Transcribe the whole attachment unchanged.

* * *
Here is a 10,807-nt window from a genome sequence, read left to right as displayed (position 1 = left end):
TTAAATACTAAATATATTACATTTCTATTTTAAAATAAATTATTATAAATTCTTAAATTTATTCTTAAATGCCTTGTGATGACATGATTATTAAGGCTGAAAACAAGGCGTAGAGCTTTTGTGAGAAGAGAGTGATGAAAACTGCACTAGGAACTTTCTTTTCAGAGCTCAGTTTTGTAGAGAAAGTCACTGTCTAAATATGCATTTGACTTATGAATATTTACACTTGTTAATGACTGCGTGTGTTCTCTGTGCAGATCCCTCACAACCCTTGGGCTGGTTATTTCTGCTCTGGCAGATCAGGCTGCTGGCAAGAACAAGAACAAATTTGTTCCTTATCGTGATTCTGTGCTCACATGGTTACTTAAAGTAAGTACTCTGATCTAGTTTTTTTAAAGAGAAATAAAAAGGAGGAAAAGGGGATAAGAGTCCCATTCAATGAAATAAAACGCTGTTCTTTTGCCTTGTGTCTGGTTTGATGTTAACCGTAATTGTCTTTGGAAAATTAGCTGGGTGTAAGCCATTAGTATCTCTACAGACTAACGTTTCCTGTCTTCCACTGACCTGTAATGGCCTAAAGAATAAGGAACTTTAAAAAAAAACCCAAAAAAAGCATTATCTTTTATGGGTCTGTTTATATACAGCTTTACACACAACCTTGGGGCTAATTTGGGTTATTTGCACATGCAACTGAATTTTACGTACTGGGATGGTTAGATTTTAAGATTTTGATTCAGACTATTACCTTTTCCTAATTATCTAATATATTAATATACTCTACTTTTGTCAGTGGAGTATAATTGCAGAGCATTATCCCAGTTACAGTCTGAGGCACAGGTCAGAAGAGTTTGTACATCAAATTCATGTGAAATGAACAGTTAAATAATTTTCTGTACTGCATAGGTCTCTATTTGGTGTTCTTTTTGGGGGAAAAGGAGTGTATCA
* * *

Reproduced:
Here is a 10,807-nt window from a genome sequence, read left to right as displayed (position 1 = left end):
TTAAATACTAAATATATTACATTTCTATTTTAAAATAAATTATTATAAATTCTTAAATTTATTCTTAAATGCCTTGTGATGACATGATTATTAAGGCTGAAAACAAGGCGTAGAGCTTTTGTGAGAAGAGAGTGATGAAAACTGCACTAGGAACTTTCTTTTCAGAGCTCAGTTTTGTAGAGAAAGTCACTGTCTAAATATGCATTTGACTTATGAATATTTACACTTGTTAATGACTGCGTGTGTTCTCTGTGCAGATCCCTCACAACCCTTGGGCTGGTTATTTCTGCTCTGGCAGATCAGGCTGCTGGCAAGAACAAGAACAAATTTGTTCCTTATCGTGATTCTGTGCTCACATGGTTACTTAAAGTAAGTACTCTGATCTAGTTTTTTTAAAGAGAAATAAAAAGGAGGAAAAGGGGATAAGAGTCCCATTCAATGAAATAAAACGCTGTTCTTTTGCCTTGTGTCTGGTTTGATGTTAACCGTAATTGTCTTTGGAAAATTAGCTGGGTGTAAGCCATTAGTATCTCTACAGACTAACGTTTCCTGTCTTCCACTGACCTGTAATGGCCTAAAGAATAAGGAACTTTAAAAAAAAACCCAAAAAAAGCATTATCTTTTATGGGTCTGTTTATATACAGCTTTACACACAACCTTGGGGCTAATTTGGGTTATTTGCACATGCAACTGAATTTTACGTACTGGGATGGTTAGATTTTAAGATTTTGATTCAGACTATTACCTTTTCCTAATTATCTAATATATTAATATACTCTACTTTTGTCAGTGGAGTATAATTGCAGAGCATTATCCCAGTTACAGTCTGAGGCACAGGTCAGAAGAGTTTGTACATCAAATTCATGTGAAATGAACAGTTAAATAATTTTCTGTACTGCATAGGTCTCTATTTGGTGTTCTTTTTGGGGGAAAAGGAGTGTATCA